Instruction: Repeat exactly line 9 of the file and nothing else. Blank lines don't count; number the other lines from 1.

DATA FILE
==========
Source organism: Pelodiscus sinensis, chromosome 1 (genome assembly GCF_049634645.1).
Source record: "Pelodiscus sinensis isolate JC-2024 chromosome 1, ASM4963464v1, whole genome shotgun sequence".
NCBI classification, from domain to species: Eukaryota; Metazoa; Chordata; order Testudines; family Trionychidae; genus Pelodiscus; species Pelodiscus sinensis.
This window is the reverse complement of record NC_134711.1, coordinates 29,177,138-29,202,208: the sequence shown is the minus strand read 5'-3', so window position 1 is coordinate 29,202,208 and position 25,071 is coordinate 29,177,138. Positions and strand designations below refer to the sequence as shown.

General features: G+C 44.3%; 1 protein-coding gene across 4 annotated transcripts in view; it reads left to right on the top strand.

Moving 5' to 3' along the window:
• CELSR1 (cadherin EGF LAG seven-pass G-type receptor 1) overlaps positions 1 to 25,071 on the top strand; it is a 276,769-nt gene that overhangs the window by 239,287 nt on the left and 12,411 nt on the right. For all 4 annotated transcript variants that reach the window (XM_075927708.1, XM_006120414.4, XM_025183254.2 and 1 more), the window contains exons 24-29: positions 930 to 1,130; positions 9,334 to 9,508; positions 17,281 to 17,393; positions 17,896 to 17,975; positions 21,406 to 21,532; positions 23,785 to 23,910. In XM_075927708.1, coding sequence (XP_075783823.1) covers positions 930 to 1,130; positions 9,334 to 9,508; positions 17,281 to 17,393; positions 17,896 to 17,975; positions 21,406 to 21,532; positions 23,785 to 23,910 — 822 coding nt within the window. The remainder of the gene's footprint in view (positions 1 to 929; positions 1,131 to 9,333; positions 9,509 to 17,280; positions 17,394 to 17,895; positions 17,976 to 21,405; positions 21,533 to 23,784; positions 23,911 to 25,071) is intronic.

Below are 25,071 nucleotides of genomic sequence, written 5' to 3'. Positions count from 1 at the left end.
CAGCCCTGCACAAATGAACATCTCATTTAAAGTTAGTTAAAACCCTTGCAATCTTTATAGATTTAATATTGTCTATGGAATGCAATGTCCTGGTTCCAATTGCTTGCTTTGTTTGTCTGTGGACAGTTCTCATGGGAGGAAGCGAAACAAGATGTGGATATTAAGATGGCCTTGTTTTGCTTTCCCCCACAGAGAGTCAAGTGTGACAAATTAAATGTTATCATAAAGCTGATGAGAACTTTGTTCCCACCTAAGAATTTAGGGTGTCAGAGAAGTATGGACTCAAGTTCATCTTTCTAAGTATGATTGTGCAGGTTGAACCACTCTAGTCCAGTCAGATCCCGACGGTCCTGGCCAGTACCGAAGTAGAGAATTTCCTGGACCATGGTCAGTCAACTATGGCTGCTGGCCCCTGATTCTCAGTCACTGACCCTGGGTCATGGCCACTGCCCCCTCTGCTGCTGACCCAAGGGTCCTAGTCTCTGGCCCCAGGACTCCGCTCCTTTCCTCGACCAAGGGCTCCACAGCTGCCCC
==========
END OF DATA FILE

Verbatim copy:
CAGCCCTGCACAAATGAACATCTCATTTAAAGTTAGTTAAAACCCTTGCAATCTTTATAGATTTAATATTGTCTATGGAATGCAATGTCCTGGTTCCAATTGCTTGCTTTGTTTGTCTGTGGACAGTTCTCATGGGAGGAAGCGAAACAAGATGTGGATATTAAGATGGCCTTGTTTTGCTTTCCCCCACAGAGAGTCAAGTGTGACAAATTAAATGTTATCATAAAGCTGATGAGAACTTTGTTCCCACCTAAGAATTTAGGGTGTCAGAGAAGTATGGACTCAAGTTCATCTTTCTAAGTATGATTGTGCAGGTTGAACCACTCTAGTCCAGTCAGATCCCGACGGTCCTGGCCAGTACCGAAGTAGAGAATTTCCTGGACCATGGTCAGTCAACTATGGCTGCTGGCCCCTGATTCTCAGTCACTGACCCTGGGTCATGGCCACTGCCCCCTCTGCTGCTGACCCAAGGGTCCTAGTCTCTGGCCCCAGGACTCCGCTCCTTTCCTCGACCAAGGGCTCCACAGCTGCCCC